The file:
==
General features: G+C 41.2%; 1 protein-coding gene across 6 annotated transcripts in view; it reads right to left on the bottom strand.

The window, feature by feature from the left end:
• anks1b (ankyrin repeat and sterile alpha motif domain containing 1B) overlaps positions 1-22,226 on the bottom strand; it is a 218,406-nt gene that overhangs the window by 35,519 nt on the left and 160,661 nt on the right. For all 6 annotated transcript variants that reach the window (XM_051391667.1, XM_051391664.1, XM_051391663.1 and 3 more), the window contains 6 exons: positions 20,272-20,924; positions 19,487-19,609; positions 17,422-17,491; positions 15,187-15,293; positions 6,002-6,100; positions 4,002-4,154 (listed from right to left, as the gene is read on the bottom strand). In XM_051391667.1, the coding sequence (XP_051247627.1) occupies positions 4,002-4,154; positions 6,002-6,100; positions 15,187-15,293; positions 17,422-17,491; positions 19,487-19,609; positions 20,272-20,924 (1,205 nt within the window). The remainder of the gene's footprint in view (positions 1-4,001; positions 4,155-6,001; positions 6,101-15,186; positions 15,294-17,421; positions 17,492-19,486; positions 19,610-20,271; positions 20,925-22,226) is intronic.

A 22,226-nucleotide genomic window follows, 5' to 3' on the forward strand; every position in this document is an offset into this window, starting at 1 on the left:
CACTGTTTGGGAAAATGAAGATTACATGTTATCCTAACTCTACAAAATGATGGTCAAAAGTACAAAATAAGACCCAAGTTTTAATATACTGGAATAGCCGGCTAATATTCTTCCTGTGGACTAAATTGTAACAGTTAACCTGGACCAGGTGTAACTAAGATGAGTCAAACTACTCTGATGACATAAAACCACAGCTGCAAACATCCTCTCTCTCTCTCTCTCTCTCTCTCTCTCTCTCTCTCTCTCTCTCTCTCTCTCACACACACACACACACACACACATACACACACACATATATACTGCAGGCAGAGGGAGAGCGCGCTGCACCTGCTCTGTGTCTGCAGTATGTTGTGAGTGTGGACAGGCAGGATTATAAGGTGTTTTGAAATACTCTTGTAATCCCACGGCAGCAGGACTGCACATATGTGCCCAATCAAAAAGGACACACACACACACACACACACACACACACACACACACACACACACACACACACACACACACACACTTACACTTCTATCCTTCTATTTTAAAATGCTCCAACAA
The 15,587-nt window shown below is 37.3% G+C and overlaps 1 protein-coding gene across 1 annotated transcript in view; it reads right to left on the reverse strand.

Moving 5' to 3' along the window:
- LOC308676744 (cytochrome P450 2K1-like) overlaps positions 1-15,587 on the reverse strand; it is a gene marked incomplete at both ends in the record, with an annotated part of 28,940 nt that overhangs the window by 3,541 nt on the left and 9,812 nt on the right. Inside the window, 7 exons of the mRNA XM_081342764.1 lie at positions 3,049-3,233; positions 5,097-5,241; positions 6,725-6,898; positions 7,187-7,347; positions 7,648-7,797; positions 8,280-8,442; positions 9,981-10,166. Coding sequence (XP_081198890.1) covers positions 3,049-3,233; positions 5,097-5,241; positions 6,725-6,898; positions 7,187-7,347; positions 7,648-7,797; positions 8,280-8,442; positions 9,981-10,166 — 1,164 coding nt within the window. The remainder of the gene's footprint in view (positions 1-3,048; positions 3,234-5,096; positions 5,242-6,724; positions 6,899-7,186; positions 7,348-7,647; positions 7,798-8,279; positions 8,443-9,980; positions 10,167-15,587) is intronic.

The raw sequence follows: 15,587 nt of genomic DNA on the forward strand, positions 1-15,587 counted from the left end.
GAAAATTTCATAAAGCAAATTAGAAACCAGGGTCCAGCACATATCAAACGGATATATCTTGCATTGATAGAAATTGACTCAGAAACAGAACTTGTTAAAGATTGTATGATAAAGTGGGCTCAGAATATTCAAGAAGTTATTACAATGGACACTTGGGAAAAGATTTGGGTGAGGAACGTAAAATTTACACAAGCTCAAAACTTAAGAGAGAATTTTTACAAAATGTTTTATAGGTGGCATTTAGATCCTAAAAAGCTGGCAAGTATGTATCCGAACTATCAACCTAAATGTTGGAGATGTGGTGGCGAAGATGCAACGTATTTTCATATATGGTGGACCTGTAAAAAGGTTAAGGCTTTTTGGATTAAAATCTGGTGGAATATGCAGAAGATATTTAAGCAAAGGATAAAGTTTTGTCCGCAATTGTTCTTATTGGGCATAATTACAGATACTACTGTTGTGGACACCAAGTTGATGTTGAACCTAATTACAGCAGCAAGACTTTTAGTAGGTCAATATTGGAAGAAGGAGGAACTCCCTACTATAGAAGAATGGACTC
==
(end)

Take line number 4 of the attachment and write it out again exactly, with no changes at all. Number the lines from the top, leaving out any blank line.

A 22,226-nucleotide genomic window follows, 5' to 3' on the forward strand; every position in this document is an offset into this window, starting at 1 on the left: